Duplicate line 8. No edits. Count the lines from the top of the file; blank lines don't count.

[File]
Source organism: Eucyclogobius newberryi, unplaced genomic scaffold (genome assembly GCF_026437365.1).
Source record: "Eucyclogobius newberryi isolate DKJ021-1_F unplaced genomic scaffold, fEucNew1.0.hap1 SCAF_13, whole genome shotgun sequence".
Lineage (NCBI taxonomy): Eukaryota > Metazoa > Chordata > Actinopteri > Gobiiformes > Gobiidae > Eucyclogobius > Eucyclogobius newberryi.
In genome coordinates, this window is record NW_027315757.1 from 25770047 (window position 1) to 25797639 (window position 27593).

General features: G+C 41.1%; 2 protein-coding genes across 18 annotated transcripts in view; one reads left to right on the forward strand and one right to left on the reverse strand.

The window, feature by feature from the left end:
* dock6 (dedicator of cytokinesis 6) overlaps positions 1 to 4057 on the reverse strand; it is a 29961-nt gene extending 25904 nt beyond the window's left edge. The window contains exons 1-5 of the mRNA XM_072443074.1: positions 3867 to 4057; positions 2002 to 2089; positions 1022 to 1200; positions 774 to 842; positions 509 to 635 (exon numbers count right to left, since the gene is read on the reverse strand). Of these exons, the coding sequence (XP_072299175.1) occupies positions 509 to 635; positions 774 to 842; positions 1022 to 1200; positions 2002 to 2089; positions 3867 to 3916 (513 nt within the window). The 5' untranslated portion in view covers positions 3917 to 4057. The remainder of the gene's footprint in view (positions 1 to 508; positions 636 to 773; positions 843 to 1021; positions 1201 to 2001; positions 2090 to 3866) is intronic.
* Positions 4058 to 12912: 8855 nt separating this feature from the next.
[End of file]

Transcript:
* Positions 4058 to 12912: 8855 nt separating this feature from the next.